Is there a difference between the words "metaphoric" and "metaphorical"? I'm reading an essay in which "metaphoric" is used. But that sounded a little odd to me. "Metaphorical" sounds better. They're both in the dictionary.

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    There's no difference in meaning. That means it's speaker's choice. I.e, you should use the one that sounds better to you in any given context. Different choice each time, as the context changes. It's an awesome responsibility to exercise such decision-making, but that's language for you. No real general rules for anything. – John Lawler Aug 7 '15 at 19:10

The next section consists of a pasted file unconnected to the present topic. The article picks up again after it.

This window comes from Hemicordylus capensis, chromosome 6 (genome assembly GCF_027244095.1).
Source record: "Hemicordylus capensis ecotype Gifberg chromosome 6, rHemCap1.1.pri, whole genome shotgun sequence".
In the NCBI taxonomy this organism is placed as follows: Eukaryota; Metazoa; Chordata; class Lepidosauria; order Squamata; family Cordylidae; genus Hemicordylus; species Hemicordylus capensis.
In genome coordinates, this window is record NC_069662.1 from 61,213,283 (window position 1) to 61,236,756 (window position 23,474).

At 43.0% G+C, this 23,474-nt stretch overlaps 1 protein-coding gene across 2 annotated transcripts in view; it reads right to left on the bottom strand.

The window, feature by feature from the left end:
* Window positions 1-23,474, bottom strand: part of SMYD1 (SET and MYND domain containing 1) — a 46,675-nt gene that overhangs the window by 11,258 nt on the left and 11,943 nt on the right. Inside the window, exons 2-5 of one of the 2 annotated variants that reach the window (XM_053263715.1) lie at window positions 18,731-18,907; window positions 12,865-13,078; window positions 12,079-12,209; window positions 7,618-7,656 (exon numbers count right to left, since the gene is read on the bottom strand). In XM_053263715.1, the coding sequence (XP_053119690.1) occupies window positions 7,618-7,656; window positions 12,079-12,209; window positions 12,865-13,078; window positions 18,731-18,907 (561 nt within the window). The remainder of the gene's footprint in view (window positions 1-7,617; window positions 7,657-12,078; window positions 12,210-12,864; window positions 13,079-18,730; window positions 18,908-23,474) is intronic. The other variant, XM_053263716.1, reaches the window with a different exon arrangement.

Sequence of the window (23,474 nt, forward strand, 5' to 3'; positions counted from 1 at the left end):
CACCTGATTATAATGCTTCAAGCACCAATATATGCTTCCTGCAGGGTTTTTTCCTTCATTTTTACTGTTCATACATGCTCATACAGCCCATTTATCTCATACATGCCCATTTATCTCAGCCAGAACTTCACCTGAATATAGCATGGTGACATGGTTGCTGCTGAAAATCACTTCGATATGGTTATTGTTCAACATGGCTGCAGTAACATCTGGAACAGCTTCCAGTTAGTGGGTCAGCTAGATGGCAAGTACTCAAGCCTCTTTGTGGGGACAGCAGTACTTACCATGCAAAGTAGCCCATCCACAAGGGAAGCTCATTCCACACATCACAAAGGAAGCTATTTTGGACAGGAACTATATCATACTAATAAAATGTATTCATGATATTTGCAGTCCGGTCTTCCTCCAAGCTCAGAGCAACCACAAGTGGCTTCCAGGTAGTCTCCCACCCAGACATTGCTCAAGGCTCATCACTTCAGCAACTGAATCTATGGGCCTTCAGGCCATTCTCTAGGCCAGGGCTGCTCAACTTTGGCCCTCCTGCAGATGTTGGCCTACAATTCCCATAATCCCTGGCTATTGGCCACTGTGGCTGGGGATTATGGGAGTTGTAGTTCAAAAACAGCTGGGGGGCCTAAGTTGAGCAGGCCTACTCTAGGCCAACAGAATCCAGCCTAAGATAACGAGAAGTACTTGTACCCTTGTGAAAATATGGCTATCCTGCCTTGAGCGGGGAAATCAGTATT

There is no difference between metaphoric and metaphorical, but you are right, metaphorical is more commonly used.

This ngram graphs the use of metaphoric and metaphorical in English-language books published in the 20th century.

  • Some writers will always favor it for its brevity, but metaphorical prevails for now.
    • They seem to be used quite interchangeably.


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